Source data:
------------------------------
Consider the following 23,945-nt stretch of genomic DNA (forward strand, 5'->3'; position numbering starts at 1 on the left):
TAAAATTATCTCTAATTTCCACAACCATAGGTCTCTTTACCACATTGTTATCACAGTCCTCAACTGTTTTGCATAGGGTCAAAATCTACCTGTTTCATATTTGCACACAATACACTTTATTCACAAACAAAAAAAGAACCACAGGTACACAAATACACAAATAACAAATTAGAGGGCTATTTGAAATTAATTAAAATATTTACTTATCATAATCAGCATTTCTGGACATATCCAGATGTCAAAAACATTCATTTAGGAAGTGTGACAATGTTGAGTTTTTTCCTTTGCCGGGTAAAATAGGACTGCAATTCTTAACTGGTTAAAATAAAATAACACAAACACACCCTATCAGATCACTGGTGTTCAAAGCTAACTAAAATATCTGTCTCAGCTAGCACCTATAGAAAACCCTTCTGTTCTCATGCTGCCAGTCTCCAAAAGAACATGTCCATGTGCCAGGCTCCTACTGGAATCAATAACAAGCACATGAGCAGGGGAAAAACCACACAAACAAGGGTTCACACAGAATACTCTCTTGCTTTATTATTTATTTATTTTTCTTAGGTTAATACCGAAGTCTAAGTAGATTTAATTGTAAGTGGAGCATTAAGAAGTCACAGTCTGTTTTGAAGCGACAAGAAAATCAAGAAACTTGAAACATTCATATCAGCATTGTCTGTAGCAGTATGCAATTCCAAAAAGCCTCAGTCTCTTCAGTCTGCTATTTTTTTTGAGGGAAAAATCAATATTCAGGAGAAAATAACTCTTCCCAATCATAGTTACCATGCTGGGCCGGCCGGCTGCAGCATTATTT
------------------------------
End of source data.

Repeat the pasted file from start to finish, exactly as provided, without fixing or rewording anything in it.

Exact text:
Consider the following 23,945-nt stretch of genomic DNA (forward strand, 5'->3'; position numbering starts at 1 on the left):
TAAAATTATCTCTAATTTCCACAACCATAGGTCTCTTTACCACATTGTTATCACAGTCCTCAACTGTTTTGCATAGGGTCAAAATCTACCTGTTTCATATTTGCACACAATACACTTTATTCACAAACAAAAAAAGAACCACAGGTACACAAATACACAAATAACAAATTAGAGGGCTATTTGAAATTAATTAAAATATTTACTTATCATAATCAGCATTTCTGGACATATCCAGATGTCAAAAACATTCATTTAGGAAGTGTGACAATGTTGAGTTTTTTCCTTTGCCGGGTAAAATAGGACTGCAATTCTTAACTGGTTAAAATAAAATAACACAAACACACCCTATCAGATCACTGGTGTTCAAAGCTAACTAAAATATCTGTCTCAGCTAGCACCTATAGAAAACCCTTCTGTTCTCATGCTGCCAGTCTCCAAAAGAACATGTCCATGTGCCAGGCTCCTACTGGAATCAATAACAAGCACATGAGCAGGGGAAAAACCACACAAACAAGGGTTCACACAGAATACTCTCTTGCTTTATTATTTATTTATTTTTCTTAGGTTAATACCGAAGTCTAAGTAGATTTAATTGTAAGTGGAGCATTAAGAAGTCACAGTCTGTTTTGAAGCGACAAGAAAATCAAGAAACTTGAAACATTCATATCAGCATTGTCTGTAGCAGTATGCAATTCCAAAAAGCCTCAGTCTCTTCAGTCTGCTATTTTTTTTGAGGGAAAAATCAATATTCAGGAGAAAATAACTCTTCCCAATCATAGTTACCATGCTGGGCCGGCCGGCTGCAGCATTATTT